This post is part of a series recommending narrative, longform journalism and nonfiction pieces. Philosophers of story spend a lot of energy trying to nail down the purpose of storytelling. We know that people connect through stories, we know that stories mean more than statistics, we know that those who read a lot of stories tend to be more empathetic and gracious, but why do we tell stories in the first place? Is it just because they’re fun to tell, because we like stringing words together, because we’re trying to make sense of life? Yes, yes, and yes, but there’s more. Stories are meditations. On life, the workings of this world, the problems of humanity. They are attempts to glimpse the big picture, to see what perhaps God sees when He looks down on creation. They are collections of events and thoughts and feelings, and they seek to deepen our thoughts and feelings toward events. That last part — deepen our thoughts and feelings toward events — is what this first piece accomplished for me.
The dystopian lake filled by the world’s tech lust by Tim Maughan, BBC
The title says a lot. I read this piece a day or so after watching Wall-E and the combination of disgust toward earth’s ruin due to pollution in the film and the sinking feeling from this piece has me seriously considering going off the grid, forget the Internet and writing for a living. The “lake” is in Inner Mongolia (as opposed to Outer Mongolia) and is the byproduct of processes related to manufacturing the modern world’s most cherished possessions: speedily outdated cell phones.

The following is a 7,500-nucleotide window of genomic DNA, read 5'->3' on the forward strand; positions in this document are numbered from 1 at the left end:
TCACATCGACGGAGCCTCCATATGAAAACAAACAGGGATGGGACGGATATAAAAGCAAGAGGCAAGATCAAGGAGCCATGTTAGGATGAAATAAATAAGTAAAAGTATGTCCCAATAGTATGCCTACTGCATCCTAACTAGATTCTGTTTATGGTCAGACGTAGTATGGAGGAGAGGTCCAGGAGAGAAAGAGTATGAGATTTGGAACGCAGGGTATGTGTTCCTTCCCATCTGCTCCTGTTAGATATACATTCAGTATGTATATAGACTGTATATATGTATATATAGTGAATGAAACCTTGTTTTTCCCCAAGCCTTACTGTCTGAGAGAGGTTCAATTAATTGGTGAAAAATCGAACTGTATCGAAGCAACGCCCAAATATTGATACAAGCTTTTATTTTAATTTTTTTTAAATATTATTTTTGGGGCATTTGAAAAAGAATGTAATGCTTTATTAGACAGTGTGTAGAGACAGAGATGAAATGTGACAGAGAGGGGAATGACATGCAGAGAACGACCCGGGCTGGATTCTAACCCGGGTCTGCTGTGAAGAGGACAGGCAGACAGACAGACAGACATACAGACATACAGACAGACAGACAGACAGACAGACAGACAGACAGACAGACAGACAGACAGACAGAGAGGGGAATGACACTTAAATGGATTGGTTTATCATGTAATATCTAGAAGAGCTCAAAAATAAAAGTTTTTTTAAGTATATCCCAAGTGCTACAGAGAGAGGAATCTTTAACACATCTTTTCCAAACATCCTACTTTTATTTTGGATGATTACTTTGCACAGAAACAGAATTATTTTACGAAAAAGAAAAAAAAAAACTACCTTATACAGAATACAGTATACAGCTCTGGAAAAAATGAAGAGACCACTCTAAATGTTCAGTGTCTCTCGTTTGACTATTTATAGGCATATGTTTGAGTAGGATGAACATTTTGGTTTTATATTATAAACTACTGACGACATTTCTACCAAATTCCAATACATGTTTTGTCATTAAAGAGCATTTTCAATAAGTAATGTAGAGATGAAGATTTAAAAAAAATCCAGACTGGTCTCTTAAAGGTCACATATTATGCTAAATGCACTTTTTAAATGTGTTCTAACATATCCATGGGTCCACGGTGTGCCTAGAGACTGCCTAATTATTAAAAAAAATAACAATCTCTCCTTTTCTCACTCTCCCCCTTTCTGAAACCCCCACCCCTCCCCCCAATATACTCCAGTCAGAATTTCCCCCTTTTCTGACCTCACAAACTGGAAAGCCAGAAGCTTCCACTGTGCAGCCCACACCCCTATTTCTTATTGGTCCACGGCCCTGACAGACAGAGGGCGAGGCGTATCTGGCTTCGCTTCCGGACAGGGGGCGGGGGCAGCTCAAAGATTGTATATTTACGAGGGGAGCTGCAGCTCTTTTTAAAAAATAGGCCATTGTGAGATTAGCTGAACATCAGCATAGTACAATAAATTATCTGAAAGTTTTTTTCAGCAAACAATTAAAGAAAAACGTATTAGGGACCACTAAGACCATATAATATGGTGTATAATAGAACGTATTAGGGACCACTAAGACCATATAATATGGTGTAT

None Dare Call It a Conspiracy by Scott Anderson, originally for GQ, republished by Longform
If you want a taste of post-Soviet Russian intrigue that affects Russians’ lives today, read this piece and gain another angle from which to consider Putin. A story like this takes serious nerve to report, not to mention write and publish where the whole world can see it. If you’re into politics, curious about how Putin rose to power, or want to know about terrorism unrelated to the Middle East, read this and marvel at how little we hear or know of Russia.
Lincoln Like Me by Megan Fernandez, Indianapolis Monthly
A little Hoosier flavor to whet your palate. The author, a distant relative of Abraham Lincoln, shares her journey to find out why her side of the family doesn’t brag about their relation the way others do. In the spirit of the 150th anniversary of the end of the Civil War, explore the genetic side of the Lincoln story. More fun than deeply perplexing.
And as a throwback to winter and the Iditarod about a month ago, a piece from 2013:
Out in the Great Alone by Brian Phillips, ESPN
Not as much about the great sled dog race as it is about the author’s experience in aircrafts following the mushers’ route, this piece stands as an entertaining piece of nonfiction with humorous observations of humanity.